The Boulder Canyon Project Act, authorized by Congress in 1928, designated funds for the construction of the Hoover Dam. This monumental undertaking affected the interests of seven states and is considered by many to be the most significant American public works project of the 20th century. A project of this scope required thousands of workers, and to meet their needs, the Bureau of Reclamation planned the town of Boulder City, Nevada. Today, the planning of Boulder City is recognized as a significant influence on modern city planning. To a country shaken to its roots by the tumultuous effects of the Great Depression, the Hoover Dam project provided two essentials that were in short supply: work and housing. With the planned community of Boulder City, there was yet another benefit—an oasis in the desert, a city with character and charm. From the hot, barren, cactus-covered land rose green lawns and gardens, workers and their families created a new sense of community, culled from their hard work and the massive dam that was rising before their eyes.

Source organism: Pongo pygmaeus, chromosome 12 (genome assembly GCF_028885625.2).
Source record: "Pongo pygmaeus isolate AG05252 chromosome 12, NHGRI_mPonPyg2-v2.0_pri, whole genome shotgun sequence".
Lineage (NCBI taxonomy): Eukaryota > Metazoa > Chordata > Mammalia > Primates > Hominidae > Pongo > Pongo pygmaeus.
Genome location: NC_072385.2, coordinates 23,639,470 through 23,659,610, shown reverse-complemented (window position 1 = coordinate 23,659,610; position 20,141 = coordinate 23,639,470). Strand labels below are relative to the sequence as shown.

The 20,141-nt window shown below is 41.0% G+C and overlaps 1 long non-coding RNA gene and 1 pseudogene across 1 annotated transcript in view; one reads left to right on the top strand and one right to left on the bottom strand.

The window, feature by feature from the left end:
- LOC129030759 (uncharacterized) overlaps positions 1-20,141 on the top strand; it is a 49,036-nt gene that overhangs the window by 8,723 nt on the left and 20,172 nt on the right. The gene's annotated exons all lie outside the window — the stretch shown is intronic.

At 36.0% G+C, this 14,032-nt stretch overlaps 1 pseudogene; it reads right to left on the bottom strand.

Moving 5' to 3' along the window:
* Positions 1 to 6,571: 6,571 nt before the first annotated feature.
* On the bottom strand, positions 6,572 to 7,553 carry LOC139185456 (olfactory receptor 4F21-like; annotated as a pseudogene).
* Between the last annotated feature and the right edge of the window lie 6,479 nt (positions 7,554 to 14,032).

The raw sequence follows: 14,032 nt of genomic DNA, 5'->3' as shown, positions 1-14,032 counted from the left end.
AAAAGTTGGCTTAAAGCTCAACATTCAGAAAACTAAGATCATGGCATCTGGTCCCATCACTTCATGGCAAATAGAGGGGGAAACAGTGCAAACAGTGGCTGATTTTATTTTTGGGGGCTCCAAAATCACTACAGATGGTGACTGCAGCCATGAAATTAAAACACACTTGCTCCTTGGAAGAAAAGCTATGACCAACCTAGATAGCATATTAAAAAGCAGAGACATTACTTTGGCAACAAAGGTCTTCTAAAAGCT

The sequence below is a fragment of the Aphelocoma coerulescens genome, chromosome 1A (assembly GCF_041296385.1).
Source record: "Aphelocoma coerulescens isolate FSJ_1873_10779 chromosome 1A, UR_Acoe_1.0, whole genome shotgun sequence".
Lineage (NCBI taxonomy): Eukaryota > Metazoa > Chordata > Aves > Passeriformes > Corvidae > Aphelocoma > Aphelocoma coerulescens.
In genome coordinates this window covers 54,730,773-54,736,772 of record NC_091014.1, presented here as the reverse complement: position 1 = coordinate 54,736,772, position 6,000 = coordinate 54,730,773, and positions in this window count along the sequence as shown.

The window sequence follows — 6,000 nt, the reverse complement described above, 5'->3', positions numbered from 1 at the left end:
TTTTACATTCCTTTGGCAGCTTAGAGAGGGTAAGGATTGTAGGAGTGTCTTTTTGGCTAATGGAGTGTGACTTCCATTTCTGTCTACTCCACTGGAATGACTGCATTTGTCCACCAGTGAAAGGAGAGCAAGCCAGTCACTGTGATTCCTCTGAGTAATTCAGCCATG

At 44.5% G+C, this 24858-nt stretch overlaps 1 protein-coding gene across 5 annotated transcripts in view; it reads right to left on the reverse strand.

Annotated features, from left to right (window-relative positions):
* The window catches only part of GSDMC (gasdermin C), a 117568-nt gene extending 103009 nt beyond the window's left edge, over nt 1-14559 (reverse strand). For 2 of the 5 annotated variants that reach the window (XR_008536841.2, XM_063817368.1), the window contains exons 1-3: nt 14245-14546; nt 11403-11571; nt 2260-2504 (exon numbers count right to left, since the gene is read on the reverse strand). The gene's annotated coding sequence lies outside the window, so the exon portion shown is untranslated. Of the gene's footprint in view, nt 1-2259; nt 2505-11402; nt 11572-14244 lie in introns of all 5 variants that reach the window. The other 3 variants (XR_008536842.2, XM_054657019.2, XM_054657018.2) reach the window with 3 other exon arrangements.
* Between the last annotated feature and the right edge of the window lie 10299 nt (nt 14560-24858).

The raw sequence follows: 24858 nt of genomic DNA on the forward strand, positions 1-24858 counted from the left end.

Author Bio: Mimi Garat Rodden, an historic preservation consultant and resident of Boulder City, has compiled a fascinating collection of photographs that trace the history of this extraordinary community. Please join us to watch the taming of the mighty Colorado River, and to witness the beautiful western vistas beckon with a promise of new beginnings.
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